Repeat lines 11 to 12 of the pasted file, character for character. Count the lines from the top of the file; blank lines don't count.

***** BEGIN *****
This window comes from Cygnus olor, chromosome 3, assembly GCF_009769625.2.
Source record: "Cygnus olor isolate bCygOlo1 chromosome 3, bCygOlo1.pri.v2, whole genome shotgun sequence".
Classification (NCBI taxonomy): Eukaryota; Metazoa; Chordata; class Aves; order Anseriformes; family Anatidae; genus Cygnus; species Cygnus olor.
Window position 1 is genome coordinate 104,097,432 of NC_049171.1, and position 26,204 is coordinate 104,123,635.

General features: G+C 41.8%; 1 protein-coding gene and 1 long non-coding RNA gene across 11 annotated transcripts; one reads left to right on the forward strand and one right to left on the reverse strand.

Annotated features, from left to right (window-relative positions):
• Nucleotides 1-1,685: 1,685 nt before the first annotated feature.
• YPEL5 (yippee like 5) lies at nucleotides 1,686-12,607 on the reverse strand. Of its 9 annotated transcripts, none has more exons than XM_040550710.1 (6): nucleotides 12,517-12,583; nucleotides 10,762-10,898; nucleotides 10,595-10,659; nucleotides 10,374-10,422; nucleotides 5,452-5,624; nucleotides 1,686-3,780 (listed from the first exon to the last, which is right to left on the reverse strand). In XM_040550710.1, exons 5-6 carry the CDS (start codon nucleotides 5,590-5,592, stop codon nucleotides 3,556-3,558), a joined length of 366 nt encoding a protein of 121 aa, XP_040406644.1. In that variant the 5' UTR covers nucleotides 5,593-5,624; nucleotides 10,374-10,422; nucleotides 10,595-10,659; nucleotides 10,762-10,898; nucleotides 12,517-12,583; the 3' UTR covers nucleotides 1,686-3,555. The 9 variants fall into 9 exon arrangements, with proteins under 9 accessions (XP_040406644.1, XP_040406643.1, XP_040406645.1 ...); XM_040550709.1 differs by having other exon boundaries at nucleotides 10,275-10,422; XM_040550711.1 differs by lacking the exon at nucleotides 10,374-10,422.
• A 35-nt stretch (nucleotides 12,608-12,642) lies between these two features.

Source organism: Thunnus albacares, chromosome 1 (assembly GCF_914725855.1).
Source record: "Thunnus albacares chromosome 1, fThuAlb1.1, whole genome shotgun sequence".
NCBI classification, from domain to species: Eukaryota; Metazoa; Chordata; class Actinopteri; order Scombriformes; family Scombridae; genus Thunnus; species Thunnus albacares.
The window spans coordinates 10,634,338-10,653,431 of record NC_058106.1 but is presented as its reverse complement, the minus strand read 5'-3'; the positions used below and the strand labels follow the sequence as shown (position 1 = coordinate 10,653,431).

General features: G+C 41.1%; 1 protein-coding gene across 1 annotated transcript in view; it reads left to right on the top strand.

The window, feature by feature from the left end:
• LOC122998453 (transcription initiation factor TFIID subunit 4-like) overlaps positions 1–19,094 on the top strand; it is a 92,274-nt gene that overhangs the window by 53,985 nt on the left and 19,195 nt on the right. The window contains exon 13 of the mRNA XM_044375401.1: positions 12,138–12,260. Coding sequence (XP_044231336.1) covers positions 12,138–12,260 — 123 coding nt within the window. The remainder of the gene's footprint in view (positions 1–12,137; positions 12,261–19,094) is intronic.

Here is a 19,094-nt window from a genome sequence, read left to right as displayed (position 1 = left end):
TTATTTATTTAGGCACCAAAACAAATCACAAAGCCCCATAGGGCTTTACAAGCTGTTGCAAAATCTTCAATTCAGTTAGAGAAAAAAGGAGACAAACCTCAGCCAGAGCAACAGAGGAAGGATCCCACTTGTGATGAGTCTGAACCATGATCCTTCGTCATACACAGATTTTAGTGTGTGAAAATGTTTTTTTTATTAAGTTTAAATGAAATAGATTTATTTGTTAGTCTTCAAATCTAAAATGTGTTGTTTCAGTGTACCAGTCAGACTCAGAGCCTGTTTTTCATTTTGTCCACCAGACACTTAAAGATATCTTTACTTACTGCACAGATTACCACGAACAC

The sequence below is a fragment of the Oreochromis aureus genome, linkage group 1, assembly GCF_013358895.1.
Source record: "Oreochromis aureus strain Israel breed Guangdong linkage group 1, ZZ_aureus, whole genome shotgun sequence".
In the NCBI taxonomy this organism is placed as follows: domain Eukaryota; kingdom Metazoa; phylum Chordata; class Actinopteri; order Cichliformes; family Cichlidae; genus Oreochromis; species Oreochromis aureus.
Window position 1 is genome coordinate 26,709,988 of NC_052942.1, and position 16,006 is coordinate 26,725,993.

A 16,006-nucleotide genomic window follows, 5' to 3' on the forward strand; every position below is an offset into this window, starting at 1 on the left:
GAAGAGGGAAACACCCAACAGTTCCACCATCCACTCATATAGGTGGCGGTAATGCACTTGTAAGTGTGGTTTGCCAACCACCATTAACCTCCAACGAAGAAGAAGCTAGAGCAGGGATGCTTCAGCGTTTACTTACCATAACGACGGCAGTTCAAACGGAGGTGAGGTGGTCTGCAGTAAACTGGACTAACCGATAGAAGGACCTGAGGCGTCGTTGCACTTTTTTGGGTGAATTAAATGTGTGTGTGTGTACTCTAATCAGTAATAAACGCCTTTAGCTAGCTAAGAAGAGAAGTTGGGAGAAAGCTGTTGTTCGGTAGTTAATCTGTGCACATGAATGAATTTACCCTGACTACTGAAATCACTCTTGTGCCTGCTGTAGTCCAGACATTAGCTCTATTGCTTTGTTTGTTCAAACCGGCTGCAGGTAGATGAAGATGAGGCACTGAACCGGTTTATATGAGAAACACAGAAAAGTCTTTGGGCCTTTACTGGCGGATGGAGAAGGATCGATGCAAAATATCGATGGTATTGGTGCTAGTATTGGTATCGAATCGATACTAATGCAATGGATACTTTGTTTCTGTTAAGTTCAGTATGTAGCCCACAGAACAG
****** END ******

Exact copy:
Source record: "Thunnus albacares chromosome 1, fThuAlb1.1, whole genome shotgun sequence".
NCBI classification, from domain to species: Eukaryota; Metazoa; Chordata; class Actinopteri; order Scombriformes; family Scombridae; genus Thunnus; species Thunnus albacares.